Researchers published more evidence Wednesday that the B.1.1.7 coronavirus variant first seen in the UK is more contagious than older circulating versions of the virus and said it’s likely to drive a large new surge of infections without much faster vaccination and more shutdowns, as well.
This particular variant has been seen in at least 82 countries, including 44 US states, plus Washington, DC and Puerto Rico. It is also designated VOC 202012/01 – meaning the first variant of concern to have been identified in December of 2020.
Nicholas Davies of the Centre for Mathematical Modelling of Infectious Diseases at the London School of Hygiene and Tropical Medicine and colleagues took a broad and deep look at the spread of the variant across England. One important measure they looked at is reproductive number – how many other people each infected person infects, on average.
“Using a variety of statistical and dynamic modeling approaches, we estimate that this variant has a 43–90% higher reproduction number than preexisting variants,” they wrote in a report published in the journal Science. “Without stringent control measures, including limited closure of educational institutions and a greatly accelerated vaccine roll-out, COVID-19 hospitalizations and deaths across England in 2021 will exceed those in 2020,” they wrote.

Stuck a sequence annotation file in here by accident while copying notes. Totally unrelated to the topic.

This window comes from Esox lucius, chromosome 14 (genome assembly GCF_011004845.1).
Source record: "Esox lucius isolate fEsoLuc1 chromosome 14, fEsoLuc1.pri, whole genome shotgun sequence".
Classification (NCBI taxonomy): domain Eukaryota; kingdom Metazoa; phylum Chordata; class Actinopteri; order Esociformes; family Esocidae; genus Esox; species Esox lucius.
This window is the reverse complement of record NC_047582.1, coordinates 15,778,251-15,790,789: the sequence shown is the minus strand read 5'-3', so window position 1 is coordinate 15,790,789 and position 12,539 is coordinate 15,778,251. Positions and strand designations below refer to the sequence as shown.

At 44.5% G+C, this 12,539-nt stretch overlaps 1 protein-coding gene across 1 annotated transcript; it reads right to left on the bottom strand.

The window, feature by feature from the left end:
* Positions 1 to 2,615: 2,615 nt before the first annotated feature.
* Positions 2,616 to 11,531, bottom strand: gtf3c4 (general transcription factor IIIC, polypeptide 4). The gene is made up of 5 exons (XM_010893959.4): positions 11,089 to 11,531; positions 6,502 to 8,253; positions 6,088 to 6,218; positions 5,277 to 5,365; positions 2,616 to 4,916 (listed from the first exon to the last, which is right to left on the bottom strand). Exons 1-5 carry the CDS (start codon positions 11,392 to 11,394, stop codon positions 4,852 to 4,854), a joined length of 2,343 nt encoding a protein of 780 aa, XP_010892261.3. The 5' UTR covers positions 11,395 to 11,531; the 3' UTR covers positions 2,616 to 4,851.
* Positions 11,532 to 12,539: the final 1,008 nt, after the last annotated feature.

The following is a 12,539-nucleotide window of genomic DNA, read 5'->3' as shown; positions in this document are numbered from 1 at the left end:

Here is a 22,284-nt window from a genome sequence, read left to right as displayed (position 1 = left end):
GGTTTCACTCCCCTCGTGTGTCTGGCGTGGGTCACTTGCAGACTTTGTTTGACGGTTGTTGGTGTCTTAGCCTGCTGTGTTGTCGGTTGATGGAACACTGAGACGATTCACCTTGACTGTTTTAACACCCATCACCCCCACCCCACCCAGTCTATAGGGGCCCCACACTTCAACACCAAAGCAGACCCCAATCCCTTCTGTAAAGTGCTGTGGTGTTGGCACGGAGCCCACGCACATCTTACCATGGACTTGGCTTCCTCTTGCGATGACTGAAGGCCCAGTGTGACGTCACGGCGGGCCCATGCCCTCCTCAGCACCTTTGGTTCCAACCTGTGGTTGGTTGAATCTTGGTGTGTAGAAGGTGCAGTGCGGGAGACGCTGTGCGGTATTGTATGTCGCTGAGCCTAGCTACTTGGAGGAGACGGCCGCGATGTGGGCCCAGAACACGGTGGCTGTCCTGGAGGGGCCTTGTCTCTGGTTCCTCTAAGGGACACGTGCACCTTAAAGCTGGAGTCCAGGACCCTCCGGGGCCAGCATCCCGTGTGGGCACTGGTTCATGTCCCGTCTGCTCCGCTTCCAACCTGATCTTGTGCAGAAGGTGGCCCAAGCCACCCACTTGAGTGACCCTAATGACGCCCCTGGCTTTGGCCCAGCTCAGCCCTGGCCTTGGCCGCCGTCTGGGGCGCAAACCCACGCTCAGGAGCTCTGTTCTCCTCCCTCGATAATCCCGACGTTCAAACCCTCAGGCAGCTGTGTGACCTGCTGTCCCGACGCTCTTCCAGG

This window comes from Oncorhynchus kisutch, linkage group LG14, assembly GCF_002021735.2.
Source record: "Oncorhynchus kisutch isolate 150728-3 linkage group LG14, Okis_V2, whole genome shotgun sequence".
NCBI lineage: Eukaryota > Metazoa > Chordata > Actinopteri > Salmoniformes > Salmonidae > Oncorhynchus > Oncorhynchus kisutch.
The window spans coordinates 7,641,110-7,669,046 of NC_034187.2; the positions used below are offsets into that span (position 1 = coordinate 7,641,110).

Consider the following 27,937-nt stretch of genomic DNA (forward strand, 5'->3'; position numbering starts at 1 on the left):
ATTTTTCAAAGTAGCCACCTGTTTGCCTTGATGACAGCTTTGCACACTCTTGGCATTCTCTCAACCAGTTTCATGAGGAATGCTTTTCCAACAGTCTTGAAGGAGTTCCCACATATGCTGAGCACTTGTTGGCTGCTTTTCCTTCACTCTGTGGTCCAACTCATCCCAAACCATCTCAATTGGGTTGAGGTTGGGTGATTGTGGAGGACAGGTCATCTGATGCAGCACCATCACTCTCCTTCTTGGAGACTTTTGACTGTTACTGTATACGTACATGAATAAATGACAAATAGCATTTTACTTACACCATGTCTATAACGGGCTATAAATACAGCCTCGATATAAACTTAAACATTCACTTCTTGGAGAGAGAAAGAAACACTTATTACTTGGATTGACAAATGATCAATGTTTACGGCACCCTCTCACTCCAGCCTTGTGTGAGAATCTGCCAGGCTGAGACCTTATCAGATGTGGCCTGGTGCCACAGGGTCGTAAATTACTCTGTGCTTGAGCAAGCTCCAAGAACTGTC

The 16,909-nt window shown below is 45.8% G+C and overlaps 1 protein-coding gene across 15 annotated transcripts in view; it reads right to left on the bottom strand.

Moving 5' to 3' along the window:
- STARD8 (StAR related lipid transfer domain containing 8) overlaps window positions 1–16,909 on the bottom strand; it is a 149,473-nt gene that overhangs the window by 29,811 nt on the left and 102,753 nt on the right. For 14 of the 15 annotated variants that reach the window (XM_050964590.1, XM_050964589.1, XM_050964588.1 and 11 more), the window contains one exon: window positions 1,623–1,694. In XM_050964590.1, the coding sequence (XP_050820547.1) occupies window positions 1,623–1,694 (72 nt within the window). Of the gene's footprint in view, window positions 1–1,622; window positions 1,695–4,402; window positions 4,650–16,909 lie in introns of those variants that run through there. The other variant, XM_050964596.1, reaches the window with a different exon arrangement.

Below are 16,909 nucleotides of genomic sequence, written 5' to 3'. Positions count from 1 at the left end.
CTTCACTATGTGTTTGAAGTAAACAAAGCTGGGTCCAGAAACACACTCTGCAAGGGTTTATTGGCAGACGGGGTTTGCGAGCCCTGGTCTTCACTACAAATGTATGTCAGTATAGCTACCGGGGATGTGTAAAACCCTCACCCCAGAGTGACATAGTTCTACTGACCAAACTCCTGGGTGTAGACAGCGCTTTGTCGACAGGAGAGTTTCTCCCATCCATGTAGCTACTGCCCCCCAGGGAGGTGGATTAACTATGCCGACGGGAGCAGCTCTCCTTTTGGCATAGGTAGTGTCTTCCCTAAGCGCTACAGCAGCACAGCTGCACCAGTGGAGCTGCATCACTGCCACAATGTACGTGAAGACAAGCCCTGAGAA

“VOC 202012/01 appears unmatched in its ability to outcompete other SARS-CoV-2 lineages in England,” they added. “Concerningly, VOC 202012/01 has spread globally and exhibits a similar transmission increase (59–74%) in Denmark, Switzerland, and the United States.”
By mid-February, B.1.1.7 accounted for 95% of new coronavirus infections in England. Increased transmissibility is the best explanation for the spread of the variant, they said, and they also couldn’t find evidence it was any more deadly or any more likely to cause severe disease. But they said it’s too early to say for sure it’s not any more harmful, and other studies have indicated it might be.
To keep up, England would need to be fully vaccinating 2 million people a week, they said, and even then, school closures or other measures might be needed. Fewer than 1 million people in England have been fully vaccinated so far, according to the UK government. In the US, close to 27 million people have received both doses.